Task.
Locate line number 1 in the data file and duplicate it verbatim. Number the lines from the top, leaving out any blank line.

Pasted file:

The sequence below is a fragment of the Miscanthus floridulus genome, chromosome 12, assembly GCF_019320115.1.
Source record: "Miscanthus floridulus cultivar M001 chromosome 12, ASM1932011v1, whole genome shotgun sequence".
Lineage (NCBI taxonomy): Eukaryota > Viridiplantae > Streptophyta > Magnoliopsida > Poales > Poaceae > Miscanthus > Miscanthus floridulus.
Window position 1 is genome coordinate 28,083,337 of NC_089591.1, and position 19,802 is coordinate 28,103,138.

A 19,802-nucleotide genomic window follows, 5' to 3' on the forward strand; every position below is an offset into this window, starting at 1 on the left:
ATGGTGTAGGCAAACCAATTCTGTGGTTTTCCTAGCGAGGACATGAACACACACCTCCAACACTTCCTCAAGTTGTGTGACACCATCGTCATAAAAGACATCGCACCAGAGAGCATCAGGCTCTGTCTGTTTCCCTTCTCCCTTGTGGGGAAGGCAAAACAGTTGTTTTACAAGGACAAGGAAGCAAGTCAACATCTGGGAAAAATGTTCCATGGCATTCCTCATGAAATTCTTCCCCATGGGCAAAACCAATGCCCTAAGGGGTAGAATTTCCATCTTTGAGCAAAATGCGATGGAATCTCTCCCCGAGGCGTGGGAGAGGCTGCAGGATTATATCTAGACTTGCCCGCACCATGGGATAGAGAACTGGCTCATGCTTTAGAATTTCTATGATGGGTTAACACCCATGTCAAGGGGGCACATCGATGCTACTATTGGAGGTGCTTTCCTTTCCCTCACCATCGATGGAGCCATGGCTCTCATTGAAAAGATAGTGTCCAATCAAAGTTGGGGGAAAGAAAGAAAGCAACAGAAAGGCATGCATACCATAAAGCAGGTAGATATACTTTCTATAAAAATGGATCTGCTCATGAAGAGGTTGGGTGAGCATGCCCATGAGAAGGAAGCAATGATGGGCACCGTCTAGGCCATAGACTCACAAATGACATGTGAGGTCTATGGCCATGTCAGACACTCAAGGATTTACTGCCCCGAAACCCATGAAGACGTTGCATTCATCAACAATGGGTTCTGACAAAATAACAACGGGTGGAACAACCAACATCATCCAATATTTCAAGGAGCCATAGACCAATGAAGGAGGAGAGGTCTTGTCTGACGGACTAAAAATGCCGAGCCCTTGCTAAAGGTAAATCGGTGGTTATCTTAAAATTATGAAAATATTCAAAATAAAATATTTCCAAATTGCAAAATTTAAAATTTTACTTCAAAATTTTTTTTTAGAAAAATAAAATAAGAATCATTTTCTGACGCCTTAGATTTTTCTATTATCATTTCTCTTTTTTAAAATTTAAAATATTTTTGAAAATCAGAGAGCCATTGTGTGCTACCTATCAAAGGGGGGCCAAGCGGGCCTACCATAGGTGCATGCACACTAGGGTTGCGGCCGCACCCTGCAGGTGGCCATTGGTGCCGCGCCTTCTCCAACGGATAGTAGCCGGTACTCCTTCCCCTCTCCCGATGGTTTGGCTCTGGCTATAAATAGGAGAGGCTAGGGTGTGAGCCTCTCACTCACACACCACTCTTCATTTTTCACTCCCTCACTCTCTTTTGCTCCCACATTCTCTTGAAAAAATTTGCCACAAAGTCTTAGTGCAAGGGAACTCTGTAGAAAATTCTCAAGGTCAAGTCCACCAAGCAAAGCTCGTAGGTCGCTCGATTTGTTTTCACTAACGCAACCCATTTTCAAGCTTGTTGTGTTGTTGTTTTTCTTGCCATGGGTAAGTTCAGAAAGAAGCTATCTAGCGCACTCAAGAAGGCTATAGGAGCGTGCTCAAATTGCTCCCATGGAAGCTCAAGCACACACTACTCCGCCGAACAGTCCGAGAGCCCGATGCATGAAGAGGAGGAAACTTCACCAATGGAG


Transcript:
The sequence below is a fragment of the Miscanthus floridulus genome, chromosome 12, assembly GCF_019320115.1.